Simon Kenton, certain he had killed another boy in a fight over a girl, fled west from Virginia at the age of sixteen. He was wrong, but the incident launched him on a life of high adventure as one of Kentucky’s greatest frontiersmen.As a young man in Fauquier County, Virginia, Simon Kenton didn’t like school or farm work, but he loved Ellen Cummings. He was so upset when she married Willie Leachman that he called Leachman out at their wedding. Leachman whipped him soundly. Kenton’s chance for revenge came soon, and he beat Leachman unconscious. Believing Leachman was dead, Kenton fled west in a panic without telling a soul. He had no plan until he remembered his rambling uncle Tom’s tales of a fertile western land beside the Ohio River. There were so many buffalo, Tom had said, that they shook the ground and rattled your teeth. The woods were thick with deer and elk, birds were so plentiful they blacked out the sky when they flew over. In this wonderful place, which Tom called the “middle ground,” wolves, coons, beavers, mink, otters, bears and wildcats abounded. Squirrels were as thick as mites on a hen, turkeys were everywhere, and the creeks were clogged with fish. Kenton determined to find this western paradise and bury his identity forever. But getting there would prove to be quite a trip.
Kenton reached Warm Springs, Pennsylvania sixteen days into his flight. Having heard of a rich miller there named Jacob Butler, he presented himself at the mill as Simon Butler. Like Kenton’s family, the miller has come to the colonies from Ireland. Kenton soon convinced Butler that they were probably kin. Butler hired him, paid him well for two months, and gave him a fine flintlock rifle. Kenton named it “Jacob” and carried it every waking hour until he lost it escaping an Indian ambush. He never had another rifle he liked as well. He also made good use of Butler’s name - for nine years he called himself Simon Butler, going back to Kenton only after learning that he hadn’t killed Willie Leachman after all. In fact, Leachman had been accused, but not convicted, of killing him.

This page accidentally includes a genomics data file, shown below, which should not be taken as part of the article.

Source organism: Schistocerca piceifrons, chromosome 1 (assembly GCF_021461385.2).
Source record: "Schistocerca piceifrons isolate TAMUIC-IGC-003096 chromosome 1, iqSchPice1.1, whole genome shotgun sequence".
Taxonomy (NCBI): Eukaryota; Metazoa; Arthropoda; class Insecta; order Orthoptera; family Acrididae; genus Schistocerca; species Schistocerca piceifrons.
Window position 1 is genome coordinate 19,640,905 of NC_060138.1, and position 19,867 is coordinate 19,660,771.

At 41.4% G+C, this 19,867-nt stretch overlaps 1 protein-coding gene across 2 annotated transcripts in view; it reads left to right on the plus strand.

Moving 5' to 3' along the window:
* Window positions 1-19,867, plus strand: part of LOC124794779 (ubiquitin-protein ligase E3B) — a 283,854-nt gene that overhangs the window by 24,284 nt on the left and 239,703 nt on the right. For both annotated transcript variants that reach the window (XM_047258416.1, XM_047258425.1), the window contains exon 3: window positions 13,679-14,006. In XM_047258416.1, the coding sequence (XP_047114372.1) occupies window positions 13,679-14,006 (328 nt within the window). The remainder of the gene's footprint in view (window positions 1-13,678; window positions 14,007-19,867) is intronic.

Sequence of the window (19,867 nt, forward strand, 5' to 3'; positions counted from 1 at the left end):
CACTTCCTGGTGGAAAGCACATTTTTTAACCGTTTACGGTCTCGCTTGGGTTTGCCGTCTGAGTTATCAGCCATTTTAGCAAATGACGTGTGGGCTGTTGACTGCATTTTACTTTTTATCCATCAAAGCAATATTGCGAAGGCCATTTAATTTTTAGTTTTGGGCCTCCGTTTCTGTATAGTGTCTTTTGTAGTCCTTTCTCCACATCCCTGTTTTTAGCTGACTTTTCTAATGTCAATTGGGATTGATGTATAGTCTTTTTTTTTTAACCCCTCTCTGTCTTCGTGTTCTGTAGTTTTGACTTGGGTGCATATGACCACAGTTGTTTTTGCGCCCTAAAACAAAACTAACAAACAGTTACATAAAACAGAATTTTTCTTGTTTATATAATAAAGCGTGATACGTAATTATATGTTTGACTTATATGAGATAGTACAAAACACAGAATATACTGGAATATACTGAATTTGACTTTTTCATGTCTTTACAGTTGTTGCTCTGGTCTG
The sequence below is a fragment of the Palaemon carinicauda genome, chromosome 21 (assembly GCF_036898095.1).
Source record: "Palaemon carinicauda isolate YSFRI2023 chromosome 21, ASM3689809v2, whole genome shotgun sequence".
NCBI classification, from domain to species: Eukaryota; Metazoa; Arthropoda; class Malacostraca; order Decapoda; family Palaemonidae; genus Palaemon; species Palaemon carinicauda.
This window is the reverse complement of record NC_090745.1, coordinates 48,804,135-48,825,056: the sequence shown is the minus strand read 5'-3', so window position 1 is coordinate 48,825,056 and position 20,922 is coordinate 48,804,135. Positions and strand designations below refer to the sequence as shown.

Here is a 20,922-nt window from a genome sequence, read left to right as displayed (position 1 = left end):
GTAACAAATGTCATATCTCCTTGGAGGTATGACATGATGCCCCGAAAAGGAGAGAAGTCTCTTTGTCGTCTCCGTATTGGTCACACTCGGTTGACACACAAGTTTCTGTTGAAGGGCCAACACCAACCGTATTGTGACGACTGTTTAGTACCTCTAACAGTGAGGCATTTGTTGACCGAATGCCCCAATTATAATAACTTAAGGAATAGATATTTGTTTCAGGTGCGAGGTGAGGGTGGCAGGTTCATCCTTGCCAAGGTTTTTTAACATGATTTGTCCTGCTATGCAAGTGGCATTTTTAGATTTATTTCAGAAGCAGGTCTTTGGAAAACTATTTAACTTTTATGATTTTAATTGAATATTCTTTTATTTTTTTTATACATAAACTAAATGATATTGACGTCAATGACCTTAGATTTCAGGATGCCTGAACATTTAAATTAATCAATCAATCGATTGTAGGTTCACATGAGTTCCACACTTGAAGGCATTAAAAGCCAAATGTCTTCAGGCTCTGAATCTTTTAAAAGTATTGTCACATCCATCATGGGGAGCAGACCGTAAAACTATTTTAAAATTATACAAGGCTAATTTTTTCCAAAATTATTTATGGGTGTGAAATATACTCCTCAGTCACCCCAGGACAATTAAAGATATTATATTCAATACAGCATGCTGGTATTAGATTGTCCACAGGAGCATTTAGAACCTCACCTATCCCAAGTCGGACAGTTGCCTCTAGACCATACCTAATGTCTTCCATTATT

After Warm Springs, Kenton began looking to join a party that was going down the Ohio to the middle ground, which he now heard people calling “Kaintuckee.” The first party he joined turned back before getting near Kentucky. The second time he traveled with George Yeager (The Long Dutchman), who taught him how to survive in the wild and told him exciting stories of the canebrakes of Kentucky. But they paddled right past their target - Limestone Creek in what is now Mason County. With winter approaching, they gave up and retreated back upstream. Kenton was beginning to doubt the great canebrakes he had heard about really existed, but in 1775, four years after leaving Virginia, he finally found the mouth of Limestone Creek. He and Thomas Williams paddled four miles up the creek and found fields and fields of cane. They cleared an acre and planted a patch of corn.
Farming was still not Kenton’s cup of tea, so he began to travel through Kentucky meeting such fellow pioneers as Daniel Boone and George Rogers Clark. He was active in the defense of the frontier - he is credited with saving Boone’s life during and Indian attack at Boonesburough. In 1784, back in Mason County nine years after first landing there, he built a station where he presided as welcomer-in-chief to new arrivals on the frontier. The widow Dowden and her four daughters got an especially warm welcome - Kenton married one of the daughters, Martha, in February 1787. After Martha, pregnant with their fifth child, died in a fire in 1796, Kenton married her first cousin, Elizabeth Jarboe. Altogether, he fathered 11 children, 5 with Martha, 5 with Elizabeth and an illegitimate son with Ruth.
In 1798, Simon Kenton moved to Ohio. He visited Daniel Boone in Missouri and even bought some land there, but never made the move. He lived out his life in Ohio. Unable to read or write, he managed his finances poorly and was often in poverty. In 1820 during a visit to Mason County, Kenton was imprisoned for debt. Despite a public outcry, he was not released until the Kentucky legislature repealed the debtors law in 1821.
Kenton died on April 29th, 1836 near Zanesfield, Ohio and was buried there. In 1865 his remains were moved to Urbana, Ohio.